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Automated identification of multinucleated germ cells with U-Net

By Samuel Bell, Andras Zsom, Justin Conley, Daniel Spade

Posted 20 Feb 2020
bioRxiv DOI: 10.1101/2020.02.20.957332 (published DOI: 10.1371/journal.pone.0229967)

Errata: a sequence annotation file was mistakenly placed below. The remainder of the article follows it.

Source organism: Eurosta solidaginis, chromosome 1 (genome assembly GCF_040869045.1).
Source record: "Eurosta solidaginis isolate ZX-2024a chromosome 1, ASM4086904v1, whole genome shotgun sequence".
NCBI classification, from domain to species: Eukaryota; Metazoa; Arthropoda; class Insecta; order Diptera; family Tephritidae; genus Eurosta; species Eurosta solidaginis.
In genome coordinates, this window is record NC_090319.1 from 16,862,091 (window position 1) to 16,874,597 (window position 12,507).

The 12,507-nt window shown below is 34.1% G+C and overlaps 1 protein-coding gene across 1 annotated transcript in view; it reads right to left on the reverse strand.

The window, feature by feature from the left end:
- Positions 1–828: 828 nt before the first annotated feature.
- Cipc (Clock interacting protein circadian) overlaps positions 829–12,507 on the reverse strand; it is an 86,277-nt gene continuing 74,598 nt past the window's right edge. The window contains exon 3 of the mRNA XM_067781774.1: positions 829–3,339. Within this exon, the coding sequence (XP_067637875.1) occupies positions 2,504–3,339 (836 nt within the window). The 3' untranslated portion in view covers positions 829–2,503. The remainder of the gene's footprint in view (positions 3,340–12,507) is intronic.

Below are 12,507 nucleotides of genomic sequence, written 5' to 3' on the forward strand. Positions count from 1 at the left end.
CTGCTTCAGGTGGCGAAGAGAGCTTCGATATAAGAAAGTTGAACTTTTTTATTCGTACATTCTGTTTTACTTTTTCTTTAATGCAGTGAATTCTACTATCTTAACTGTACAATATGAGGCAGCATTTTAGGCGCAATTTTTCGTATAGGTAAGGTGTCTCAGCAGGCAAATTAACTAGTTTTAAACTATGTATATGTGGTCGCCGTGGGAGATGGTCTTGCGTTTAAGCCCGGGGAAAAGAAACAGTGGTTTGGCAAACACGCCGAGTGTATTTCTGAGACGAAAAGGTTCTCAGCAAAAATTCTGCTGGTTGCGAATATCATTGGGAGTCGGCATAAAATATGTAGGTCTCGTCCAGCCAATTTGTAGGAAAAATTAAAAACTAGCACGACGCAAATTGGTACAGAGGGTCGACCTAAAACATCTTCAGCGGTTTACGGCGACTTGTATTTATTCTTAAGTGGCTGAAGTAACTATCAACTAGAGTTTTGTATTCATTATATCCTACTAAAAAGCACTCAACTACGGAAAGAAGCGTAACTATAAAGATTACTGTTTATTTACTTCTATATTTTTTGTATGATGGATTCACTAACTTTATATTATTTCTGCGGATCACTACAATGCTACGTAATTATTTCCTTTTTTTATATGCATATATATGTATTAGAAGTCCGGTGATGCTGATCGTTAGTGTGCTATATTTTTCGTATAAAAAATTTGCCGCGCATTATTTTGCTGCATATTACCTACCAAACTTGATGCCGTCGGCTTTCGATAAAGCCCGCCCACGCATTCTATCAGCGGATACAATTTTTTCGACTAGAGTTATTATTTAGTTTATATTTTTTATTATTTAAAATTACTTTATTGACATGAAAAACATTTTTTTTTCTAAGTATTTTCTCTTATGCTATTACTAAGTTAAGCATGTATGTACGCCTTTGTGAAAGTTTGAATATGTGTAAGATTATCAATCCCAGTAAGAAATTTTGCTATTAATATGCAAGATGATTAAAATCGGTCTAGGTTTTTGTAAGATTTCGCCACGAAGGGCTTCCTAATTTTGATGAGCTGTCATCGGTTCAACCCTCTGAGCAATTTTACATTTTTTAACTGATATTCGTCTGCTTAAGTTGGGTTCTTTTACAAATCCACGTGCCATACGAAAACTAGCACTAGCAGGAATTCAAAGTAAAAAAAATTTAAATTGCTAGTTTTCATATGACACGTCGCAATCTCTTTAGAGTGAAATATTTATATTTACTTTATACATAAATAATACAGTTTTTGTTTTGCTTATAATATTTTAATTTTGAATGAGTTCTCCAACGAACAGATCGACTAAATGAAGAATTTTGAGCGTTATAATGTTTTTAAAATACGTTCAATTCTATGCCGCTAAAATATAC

Phthalic acid esters (phthalates) are male reproductive toxicants, which exert their most potent toxicity during a critical window of sensitivity in fetal development. In the fetal rat, exposure to phthalates reduces testosterone biosynthesis, alters the development of seminiferous cords and other male reproductive tissues, and induces the formation of abnormal multinucleated germ cells (MNGs). Identification of MNGs is a time-intensive process, and it requires specialized training to identify MNGs in histological sections. As a result, MNGs are not routinely quantified in phthalate toxicity experiments. In order to speed up and standardize this process, we have developed an improved method for automated detection of MNGs. Using hand-labeled histological section images with human-identified MNGs, we trained a convolutional neural network with a U-Net architecture to identify MNGs on unlabeled images. With unseen hand-labeled images not used in model training, we assessed the performance of the model, using five different configurations of the data. On average, the model reached near human accuracy, and in the best model, it exceeded it. The use of automated image analysis will allow data on this histopathological endpoint to be more readily collected for analysis of phthalate toxicity. Our trained model application code is available for download at github.com/brown-ccv/mngcount.

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